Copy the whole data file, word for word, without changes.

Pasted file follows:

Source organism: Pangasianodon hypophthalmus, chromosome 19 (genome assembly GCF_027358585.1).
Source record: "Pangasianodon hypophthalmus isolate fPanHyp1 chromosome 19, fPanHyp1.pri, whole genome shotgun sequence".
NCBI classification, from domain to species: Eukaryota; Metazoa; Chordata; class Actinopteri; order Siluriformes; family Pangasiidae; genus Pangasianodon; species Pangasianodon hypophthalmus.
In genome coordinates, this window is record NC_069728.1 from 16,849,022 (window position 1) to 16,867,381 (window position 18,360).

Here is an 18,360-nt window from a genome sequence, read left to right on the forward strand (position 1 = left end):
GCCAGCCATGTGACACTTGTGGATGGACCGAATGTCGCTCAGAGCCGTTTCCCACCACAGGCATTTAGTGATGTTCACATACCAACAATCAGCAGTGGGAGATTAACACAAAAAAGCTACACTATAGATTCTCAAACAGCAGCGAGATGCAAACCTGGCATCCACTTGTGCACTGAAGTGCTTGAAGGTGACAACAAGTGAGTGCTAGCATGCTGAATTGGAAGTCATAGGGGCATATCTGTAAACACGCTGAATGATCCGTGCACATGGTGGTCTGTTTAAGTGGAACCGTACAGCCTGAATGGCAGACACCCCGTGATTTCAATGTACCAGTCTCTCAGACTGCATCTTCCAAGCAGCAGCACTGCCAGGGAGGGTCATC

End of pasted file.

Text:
Source organism: Pangasianodon hypophthalmus, chromosome 19 (genome assembly GCF_027358585.1).
Source record: "Pangasianodon hypophthalmus isolate fPanHyp1 chromosome 19, fPanHyp1.pri, whole genome shotgun sequence".
NCBI classification, from domain to species: Eukaryota; Metazoa; Chordata; class Actinopteri; order Siluriformes; family Pangasiidae; genus Pangasianodon; species Pangasianodon hypophthalmus.
In genome coordinates, this window is record NC_069728.1 from 16,849,022 (window position 1) to 16,867,381 (window position 18,360).

Here is an 18,360-nt window from a genome sequence, read left to right on the forward strand (position 1 = left end):
GCCAGCCATGTGACACTTGTGGATGGACCGAATGTCGCTCAGAGCCGTTTCCCACCACAGGCATTTAGTGATGTTCACATACCAACAATCAGCAGTGGGAGATTAACACAAAAAAGCTACACTATAGATTCTCAAACAGCAGCGAGATGCAAACCTGGCATCCACTTGTGCACTGAAGTGCTTGAAGGTGACAACAAGTGAGTGCTAGCATGCTGAATTGGAAGTCATAGGGGCATATCTGTAAACACGCTGAATGATCCGTGCACATGGTGGTCTGTTTAAGTGGAACCGTACAGCCTGAATGGCAGACACCCCGTGATTTCAATGTACCAGTCTCTCAGACTGCATCTTCCAAGCAGCAGCACTGCCAGGGAGGGTCATC